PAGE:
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There is this study out of Harvard last year that looked at how our
biases changed over time.
Researchers examined data collected over a nine year period that
measured implicit and explicit bias against certain marginalized
groups. When people were asked to evaluate their own explicit biases,
data showed that over the course of those nine years, racism dropped
by 37 percent.
Anti-gay attitudes declined by nearly half.
And bias against high weight people declined by 15 percent.
But when they measured implicit bias, which are our assumptions and
attitudes that we may not be aware of or willing to express, it
showed something much different.
The research found that people were drastically underestimating their
own biases.
Unconscious racism had only declined by 17 percent.
Anti-gay sentiments declined by a third.
And bias against high -weight people actually increased by 5 percent.
One of the things we know about intergroup relations is what's
supposed to happen is when you have more contact with, say, a person
who doesn't look like you, it should reduce your prejudice for that
person the more you interact with them and the better quality
relationships you have with them.
And what's interesting about weight is that doesn't seem to be
happening. And we don't really know exactly why.
But we do know that stigma, particularly for weight, is really,
really hard to reduce.
Studies show that these negative attitudes have had an impact on high
weight people in the workplace.
We live in a society where negative stereotypes towards people who
have high body weight are very common.
And those are stereotypes that people are lazy or lacking willpower
or discipline or are even less intelligent than others because of
their body weight. And those kinds of stereotypes and negative
attitudes become translated into overt forms of unfair treatment and
discrimination. Michigan is the only state that has passed
legislation that makes weight discrimination explicitly illegal.
And there are a handful of cities that have passed
anti-discrimination ordinances that address weight.
But there is currently no federal law protecting high weight people
from discrimination.
So how much weight discrimination is there in the workplace and what
can we do about it? There is a lot of disagreement about what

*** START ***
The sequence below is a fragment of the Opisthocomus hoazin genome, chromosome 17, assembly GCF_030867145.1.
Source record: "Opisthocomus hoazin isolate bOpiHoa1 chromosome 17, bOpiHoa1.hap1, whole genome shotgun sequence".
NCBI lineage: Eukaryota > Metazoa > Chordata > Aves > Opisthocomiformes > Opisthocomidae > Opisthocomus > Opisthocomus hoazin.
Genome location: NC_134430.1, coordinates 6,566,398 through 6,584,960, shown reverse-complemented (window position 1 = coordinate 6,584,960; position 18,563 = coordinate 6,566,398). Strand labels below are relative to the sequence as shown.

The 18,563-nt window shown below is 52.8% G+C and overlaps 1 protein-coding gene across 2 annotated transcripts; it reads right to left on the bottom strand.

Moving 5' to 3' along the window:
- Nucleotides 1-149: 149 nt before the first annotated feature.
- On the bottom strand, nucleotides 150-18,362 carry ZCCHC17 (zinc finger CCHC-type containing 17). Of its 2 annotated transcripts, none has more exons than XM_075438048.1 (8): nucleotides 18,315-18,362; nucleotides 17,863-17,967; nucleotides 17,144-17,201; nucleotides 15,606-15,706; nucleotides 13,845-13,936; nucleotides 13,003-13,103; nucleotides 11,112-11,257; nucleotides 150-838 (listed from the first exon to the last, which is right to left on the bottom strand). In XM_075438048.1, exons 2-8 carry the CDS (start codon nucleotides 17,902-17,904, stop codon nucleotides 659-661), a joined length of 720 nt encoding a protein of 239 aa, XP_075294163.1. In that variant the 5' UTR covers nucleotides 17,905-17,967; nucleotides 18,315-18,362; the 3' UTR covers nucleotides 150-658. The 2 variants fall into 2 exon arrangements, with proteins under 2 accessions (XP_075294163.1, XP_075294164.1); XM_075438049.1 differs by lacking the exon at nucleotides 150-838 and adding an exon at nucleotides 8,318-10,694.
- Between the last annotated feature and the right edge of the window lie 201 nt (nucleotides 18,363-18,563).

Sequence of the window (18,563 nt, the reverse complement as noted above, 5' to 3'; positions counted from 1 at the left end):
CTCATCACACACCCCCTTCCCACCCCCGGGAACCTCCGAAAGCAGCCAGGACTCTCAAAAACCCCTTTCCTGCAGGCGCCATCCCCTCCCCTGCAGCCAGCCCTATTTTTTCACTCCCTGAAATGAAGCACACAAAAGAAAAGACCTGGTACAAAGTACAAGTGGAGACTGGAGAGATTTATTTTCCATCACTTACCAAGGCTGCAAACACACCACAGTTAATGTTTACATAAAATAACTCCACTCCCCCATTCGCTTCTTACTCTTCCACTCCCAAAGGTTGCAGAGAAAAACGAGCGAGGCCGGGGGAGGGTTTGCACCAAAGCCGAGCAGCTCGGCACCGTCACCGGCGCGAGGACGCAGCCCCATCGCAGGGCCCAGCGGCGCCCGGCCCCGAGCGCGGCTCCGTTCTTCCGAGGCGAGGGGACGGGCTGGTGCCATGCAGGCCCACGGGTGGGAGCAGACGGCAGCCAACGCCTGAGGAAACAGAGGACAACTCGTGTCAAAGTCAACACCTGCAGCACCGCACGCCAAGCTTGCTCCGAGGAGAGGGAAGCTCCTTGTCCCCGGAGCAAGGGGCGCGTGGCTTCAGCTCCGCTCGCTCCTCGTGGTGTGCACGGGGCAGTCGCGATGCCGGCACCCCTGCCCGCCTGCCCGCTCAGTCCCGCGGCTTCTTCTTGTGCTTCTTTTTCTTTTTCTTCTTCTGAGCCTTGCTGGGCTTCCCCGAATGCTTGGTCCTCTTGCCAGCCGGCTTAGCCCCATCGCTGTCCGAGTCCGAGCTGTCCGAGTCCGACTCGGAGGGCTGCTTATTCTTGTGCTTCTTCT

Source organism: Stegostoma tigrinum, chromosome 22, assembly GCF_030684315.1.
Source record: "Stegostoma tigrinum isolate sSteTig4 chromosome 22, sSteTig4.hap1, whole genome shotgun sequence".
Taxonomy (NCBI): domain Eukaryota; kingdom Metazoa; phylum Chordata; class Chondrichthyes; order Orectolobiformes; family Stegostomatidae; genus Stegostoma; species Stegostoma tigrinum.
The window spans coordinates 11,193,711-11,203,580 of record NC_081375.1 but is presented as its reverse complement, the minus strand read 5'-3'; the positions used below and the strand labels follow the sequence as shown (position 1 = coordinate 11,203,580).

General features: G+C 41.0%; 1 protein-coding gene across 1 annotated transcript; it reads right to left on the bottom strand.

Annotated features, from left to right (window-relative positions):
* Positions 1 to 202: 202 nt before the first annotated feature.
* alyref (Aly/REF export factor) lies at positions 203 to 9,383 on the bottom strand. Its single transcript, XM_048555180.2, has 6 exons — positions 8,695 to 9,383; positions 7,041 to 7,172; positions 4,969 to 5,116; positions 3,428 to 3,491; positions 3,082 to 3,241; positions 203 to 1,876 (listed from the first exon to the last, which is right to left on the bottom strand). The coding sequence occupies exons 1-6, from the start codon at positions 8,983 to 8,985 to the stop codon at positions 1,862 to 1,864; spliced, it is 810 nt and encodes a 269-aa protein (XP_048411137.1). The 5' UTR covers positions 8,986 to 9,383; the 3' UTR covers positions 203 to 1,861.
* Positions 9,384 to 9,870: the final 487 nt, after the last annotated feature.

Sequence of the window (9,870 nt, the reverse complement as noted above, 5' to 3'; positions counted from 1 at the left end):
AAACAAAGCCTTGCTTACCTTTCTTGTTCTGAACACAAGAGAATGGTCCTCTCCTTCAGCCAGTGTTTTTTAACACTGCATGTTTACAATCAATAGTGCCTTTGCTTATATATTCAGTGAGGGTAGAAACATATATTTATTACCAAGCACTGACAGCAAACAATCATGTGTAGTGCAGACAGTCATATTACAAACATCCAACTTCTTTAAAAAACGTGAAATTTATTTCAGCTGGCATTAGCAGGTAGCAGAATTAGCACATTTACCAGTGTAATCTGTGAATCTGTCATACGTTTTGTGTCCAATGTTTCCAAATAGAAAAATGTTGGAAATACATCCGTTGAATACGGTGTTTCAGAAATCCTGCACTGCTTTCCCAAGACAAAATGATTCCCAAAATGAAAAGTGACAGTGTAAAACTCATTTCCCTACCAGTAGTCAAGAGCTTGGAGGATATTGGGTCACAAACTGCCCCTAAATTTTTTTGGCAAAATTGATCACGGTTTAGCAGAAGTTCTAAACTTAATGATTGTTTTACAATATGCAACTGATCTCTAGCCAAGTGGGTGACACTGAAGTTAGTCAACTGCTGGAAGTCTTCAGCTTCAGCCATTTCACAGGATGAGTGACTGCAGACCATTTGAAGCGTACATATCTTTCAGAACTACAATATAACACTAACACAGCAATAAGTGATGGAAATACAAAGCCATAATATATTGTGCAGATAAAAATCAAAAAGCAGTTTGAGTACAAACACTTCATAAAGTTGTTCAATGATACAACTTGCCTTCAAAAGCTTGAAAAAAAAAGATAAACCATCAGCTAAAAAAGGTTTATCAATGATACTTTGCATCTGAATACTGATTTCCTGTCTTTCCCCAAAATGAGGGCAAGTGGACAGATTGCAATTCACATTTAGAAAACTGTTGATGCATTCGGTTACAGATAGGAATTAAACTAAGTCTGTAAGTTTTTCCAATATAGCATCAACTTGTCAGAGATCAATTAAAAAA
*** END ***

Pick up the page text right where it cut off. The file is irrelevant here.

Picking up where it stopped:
language to use when referring to high weight people.
Elizabeth Kristen is the director of the Gender Equity and LGBT
Rights Program for a non-profit organization called Legal Aid at Work
in California. In 2002, she wrote an article for UC Berkeley Law
Review titled "Addressing the Problem of Wage Discrimination in
Employment," which explored how this issue can be handled using
existing laws.
I think there's been a real medicalization at times of the issue of
weight. And so people, I think generally are comfortable with this
language of obesity and body mass index.
But it's actually a really alienating experience for people who have
what these days were calling high -weight individuals
Because it's very factual.
It's very much not implying a whole bunch of medical judgments about
the way. But it is recognizing the reality that people, at least in
our current society, who have different body weights, may face
different barriers to society.
A lot of the academic community still uses medical terms such as
"obese" or "overweight."
But many activists and other high-weight individuals feel these terms
pathologize their bodies.
For the purposes of this video, we've chosen to use the terms "high
-weight" and "people of size," except when referring specifically to
research that uses specific terminology.
High-weight individuals report discrimination in all aspects of life,
but specifically in the workplace.
Mary Himmelstein is an assistant professor at Kent State University
who studies weight stigma.
People with obesity are seen as less hirable, are seen as having less
supervisory potential, are hired less often — when they are, are
hired at lower salaries.
If it's in a job that's existing, people are willing to penalize them
more relative to thin applicants.
What's really interesting about this literature is even when you have
a resumé of an unqualified applicant who's thin, they're still seen
as better for the job than a higher body weight applicant who is
qualified for it. There are also reports of people of size being
relegated to what researchers call non-contact positions.
If you imagine a receptionist, for example, someone who can be the